Yeah, I lose. This did not go up yesterday. I plead feverishness and too much lemon honey tea.
Welcome to the first official installment of Teh Commerz Clawz, where I explain, incrementally, the cases that form the precedent for the current challenge to HR 3962 Affordable Health Care for America Act, and then explain the decision that allows the states to continue challenging the bill. In super simple language. Possibly in LOLspeak as well. Because it sounds like fun.
So to begin:
As many as you might know, when the Constitution was established, teh Statez haz probs. Lotz an lotz. The Articles of Confederation weren’t doing a whole lot. For example, every state could trade with every other state, but also every other country. They could print their own monies. No one was there to force them to pay debts to each other or the people. Obviously, not so good.
But when the founders got together to draft Teh Conztitushun, they didn’t want to have the same problems they had back in England. So they had to make sure there was a balance between state power and federal power. They decided they would give the national government the power to make money, draft treaties with other countries, and to regulate “Commerce with foreign Nations, and among the several States, and with the Indian tribes.”
This allowed the national government enough control to make sure that there wasn’t a lot of division and that people got paid on time, and also allowed the states enough power so the national government didn’t do this:
In the very beginning, the national government gave most Commerz Clawz powers to the states, including allowing states to effectively create monopolies by granting limited amounts of licenses or entering into agreements with private individuals for control of various roads and waterways, etc.
Enter Gibbon v. Ogden, which was the first Commerz Clawz case and thus super, super important:
In 1798, dude named Livingston gets a monopoly from the state of New York to operate steamboats.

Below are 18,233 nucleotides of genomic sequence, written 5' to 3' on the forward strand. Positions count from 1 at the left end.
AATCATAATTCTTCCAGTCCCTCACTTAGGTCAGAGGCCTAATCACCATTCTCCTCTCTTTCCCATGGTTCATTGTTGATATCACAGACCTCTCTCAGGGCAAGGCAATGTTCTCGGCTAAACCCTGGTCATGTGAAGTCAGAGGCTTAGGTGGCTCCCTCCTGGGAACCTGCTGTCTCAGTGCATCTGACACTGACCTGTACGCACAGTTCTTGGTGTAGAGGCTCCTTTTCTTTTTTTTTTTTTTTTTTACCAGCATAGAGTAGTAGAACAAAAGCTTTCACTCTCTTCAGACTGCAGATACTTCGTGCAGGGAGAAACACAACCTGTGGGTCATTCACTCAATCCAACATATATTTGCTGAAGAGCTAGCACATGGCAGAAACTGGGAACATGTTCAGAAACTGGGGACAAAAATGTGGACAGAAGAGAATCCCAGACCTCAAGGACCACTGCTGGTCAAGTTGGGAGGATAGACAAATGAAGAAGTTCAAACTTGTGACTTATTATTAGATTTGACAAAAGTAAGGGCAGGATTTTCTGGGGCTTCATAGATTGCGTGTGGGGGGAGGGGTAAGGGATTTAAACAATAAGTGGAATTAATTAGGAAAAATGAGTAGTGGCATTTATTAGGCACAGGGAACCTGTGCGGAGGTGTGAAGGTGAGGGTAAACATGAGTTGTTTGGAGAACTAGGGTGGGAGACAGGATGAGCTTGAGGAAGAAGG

Livingston: I can haz mon0poly?
State Legislature: Okie! You haz no funcshuning steamboat anywayz.
However, by 1813, Livingston was dead, but the steamboats were up and running quite well. So was the monopoly. Other states like New Joysey were getting super pissed, and Livingston’s successors, Ogden and Gibbons, were making tons and tons of money. Ogden had the NY monopoly on his side, and Gibbons had permission from the federal government to run his boats along the coast. But then Gibbons and Ogden broke up.
New York Monopoly Holders: U must end teh partnership wit Gibbons. Him iz stupid. Moar money!
Ogden: Okie. MOAR MONEY!
Gibbons: IM GONNA FIND NEW PARTNR! I HATE U! IM GOIN 2 USE UR WATR ANYWAY!
Ogden to NY Courts: Makes him stop! Iz mah watr. U said so!
NY Courts: Gibbons! No NY watr 4 u! We gived it 2 Ogden. U no can haz watr.
Gibbons was obviously very mad about this. The federal government had already said that he could operate his boats all along the coast. That should include New York, no matter the stupid monopoly. So he took his case to the US Supreme Court.
Gibbons: Federal government haz power over watr. New York no can haz power. Watr is important, and is a nashunal issue. Watr not just 4 statez.
Ogden: This iz a state power 2! Regulashun of navigashun waz not granted to Congrez! 10th Amendment rulez over u! Besides, iz not commerz, iz trade instead! U cannot regulate trade! Only statez can!
In case you couldn’t tell, the relevant part of the Commerz Clawz is “among the several States.” But what is “Commerce?” What does “Among” mean? Supreme Court Kitteh will explain.
SC Kitteh: “So, we haz some very important questions to answer today. First, what is commerz? Gibbons says it iz only buying and selling of tings. We disagree. Commerz iz trafficking of goods, but it is also “intercourse.” Not like sex, u nazty ppl. NO! It iz “the commercial intercourse between nations, and parts of nations, in all its branches.” So obviously, navigashun is part of the intercourse of commerz. Gibbonz is wrong. Get it? No? Let us explain moar.
“Second, “among means intermingled with…Commerce does not stop at the external boundary lines of each State.” So, if you buy a steamboat ticket 4 a ride frum New York 2 Florida, cuz FL iz warm and NY iz 2 cold 4 whiney u, then even though that commerz started in New York, it iz interstate commerz because the end result is interstate commerz. Ok?
“Third, “can a State regulate commerce with foreign nations and among the States, while Congress is regulating it?” Yes. No probs. We kno statez can haz laws 2. But…
“Fourth, if a law frum teh Statez conflicts wit a federal law, Teh Conztitushun says that the federal law wins. Hands down. No argument.”
So to recap: Commerce is more than buying and selling things. Interstate commerce can reach inside a state. States can regulate shizz too, but only if it doesn’t interfere with federal laws.
New York’s monopoly goes against Gibbon’s federal permit, so according to points three and four, the state law loses. Monopoly over! Gibbons can haz water 2! Yay!
These definitions become really important later on. Think about it. What counts as part of interstate commerce? What is only inside a state and so is “intrastate” commerce? Can the states regulate foreign commerce too? What if a state regulation expands on a federal regulation and so they’re kinda together and kinda not?
All this and more will be shown in later installments!
And that, ladies and gents, is Teh Commerz Clawz: Gibbons v. Ogden. If you want a fairly simple version without lolspeak check out this nice brief at oyez.com.